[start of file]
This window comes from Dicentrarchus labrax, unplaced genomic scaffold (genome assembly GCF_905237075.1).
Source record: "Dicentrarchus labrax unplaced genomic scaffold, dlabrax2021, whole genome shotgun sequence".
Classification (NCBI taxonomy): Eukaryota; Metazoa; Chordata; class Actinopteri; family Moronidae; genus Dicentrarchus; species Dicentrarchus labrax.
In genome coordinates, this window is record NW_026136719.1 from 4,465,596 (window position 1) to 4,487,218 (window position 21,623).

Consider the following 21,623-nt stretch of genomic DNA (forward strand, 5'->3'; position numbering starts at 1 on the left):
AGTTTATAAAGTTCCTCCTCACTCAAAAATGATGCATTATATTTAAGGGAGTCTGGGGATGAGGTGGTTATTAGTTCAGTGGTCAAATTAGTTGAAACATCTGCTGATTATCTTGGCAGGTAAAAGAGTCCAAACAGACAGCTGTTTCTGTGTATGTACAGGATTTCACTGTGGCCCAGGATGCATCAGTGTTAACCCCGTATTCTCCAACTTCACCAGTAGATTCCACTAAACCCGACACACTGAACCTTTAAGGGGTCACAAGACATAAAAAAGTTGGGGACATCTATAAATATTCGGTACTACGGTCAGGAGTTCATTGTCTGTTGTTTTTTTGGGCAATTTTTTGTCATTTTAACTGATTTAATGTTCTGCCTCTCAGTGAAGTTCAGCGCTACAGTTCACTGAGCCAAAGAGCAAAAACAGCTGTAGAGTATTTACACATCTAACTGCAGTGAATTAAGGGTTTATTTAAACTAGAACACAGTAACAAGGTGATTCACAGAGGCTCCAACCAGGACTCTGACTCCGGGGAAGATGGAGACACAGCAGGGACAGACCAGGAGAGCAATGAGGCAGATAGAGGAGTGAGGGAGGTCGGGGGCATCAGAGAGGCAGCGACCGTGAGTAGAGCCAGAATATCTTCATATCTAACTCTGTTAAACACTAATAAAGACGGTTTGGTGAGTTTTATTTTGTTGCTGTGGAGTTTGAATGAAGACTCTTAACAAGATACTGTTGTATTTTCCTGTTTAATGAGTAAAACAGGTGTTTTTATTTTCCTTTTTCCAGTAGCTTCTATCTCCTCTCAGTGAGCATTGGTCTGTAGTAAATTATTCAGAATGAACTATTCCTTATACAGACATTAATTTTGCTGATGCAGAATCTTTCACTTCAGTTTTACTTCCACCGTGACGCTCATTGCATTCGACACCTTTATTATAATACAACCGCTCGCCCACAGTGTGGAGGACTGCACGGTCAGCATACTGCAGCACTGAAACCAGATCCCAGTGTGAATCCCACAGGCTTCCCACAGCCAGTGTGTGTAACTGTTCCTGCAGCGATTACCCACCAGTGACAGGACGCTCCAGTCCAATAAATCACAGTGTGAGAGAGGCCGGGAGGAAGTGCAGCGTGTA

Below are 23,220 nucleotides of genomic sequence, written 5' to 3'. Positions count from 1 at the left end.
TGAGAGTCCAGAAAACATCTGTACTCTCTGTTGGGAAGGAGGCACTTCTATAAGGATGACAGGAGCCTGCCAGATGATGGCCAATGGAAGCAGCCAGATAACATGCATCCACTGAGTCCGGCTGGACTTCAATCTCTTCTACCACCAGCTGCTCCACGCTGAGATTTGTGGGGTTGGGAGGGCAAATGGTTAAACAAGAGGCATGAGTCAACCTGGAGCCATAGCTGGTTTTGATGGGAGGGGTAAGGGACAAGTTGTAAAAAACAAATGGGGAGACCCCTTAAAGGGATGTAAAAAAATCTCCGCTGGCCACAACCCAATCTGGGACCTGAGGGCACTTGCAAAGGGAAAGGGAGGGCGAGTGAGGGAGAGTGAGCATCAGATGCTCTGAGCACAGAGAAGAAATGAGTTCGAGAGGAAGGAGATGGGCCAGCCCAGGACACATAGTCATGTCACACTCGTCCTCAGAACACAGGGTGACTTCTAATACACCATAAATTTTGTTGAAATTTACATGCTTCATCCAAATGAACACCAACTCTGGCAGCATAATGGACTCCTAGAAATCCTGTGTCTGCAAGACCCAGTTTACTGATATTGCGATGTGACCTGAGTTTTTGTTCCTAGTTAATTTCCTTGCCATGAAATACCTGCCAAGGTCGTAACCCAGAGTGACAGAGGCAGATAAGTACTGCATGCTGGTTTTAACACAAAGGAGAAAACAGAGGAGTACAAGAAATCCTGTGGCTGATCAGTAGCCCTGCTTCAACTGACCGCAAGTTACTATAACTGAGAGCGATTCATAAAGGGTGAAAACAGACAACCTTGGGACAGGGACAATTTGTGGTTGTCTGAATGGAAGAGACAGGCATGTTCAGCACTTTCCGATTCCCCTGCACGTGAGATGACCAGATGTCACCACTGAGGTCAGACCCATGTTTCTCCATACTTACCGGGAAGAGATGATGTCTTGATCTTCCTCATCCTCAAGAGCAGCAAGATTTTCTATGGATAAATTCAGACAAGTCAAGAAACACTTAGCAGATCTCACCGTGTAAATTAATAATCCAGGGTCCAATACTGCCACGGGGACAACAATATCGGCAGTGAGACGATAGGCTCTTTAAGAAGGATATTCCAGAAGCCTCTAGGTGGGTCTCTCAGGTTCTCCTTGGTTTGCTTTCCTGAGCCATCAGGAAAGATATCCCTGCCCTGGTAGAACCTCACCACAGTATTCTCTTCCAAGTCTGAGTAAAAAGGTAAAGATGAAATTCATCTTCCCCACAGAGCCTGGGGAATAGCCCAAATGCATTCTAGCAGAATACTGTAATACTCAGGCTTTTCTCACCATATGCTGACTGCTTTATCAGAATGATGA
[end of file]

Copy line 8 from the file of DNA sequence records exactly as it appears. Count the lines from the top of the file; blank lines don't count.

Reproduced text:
TGAGAGTCCAGAAAACATCTGTACTCTCTGTTGGGAAGGAGGCACTTCTATAAGGATGACAGGAGCCTGCCAGATGATGGCCAATGGAAGCAGCCAGATAACATGCATCCACTGAGTCCGGCTGGACTTCAATCTCTTCTACCACCAGCTGCTCCACGCTGAGATTTGTGGGGTTGGGAGGGCAAATGGTTAAACAAGAGGCATGAGTCAACCTGGAGCCATAGCTGGTTTTGATGGGAGGGGTAAGGGACAAGTTGTAAAAAACAAATGGGGAGACCCCTTAAAGGGATGTAAAAAAATCTCCGCTGGCCACAACCCAATCTGGGACCTGAGGGCACTTGCAAAGGGAAAGGGAGGGCGAGTGAGGGAGAGTGAGCATCAGATGCTCTGAGCACAGAGAAGAAATGAGTTCGAGAGGAAGGAGATGGGCCAGCCCAGGACACATAGTCATGTCACACTCGTCCTCAGAACACAGGGTGACTTCTAATACACCATAAATTTTGTTGAAATTTACATGCTTCATCCAAATGAACACCAACTCTGGCAGCATAATGGACTCCTAGAAATCCTGTGTCTGCAAGACCCAGTTTACTGATATTGCGATGTGACCTGAGTTTTTGTTCCTAGTTAATTTCCTTGCCATGAAATACCTGCCAAGGTCGTAACCCAGAGTGACAGAGGCAGATAAGTACTGCATGCTGGTTTTAACACAAAGGAGAAAACAGAGGAGTACAAGAAATCCTGTGGCTGATCAGTAGCCCTGCTTCAACTGACCGCAAGTTACTATAACTGAGAGCGATTCATAAAGGGTGAAAACAGACAACCTTGGGACAGGGACAATTTGTGGTTGTCTGAATGGAAGAGACAGGCATGTTCAGCACTTTCCGATTCCCCTGCACGTGAGATGACCAGATGTCACCACTGAGGTCAGACCCATGTTTCTCCATACTTACCGGGAAGAGATGATGTCTTGATCTTCCTCATCCTCAAGAGCAGCAAGATTTTCTATGGATAAATTCAGACAAGTCAAGAAACACTTAGCAGATCTCACCGTGTAAATTAATAATCCAGGGTCCAATACTGCCACGGGGACAACAATATCGGCAGTGAGACGATAGGCTCTTTAAGAAGGATATTCCAGAAGCCTCTAGGTGGGTCTCTCAGGTTCTCCTTGGTTTGCTTTCCTGAGCCATCAGGAAAGATATCCCTGCCCTGGTAGAACCTCACCACAGTATTCTCTTCCAAGTCTGAGTAAAAAGGTAAAGATGAAATTCATCTTCCCCACAGAGCCTGGGGAATAGCCCAAATGCATTCTAGCAGAATACTGTAATACTCAGGCTTTTCTCACCATATGCTGACTGCTTTATCAGAATGATGA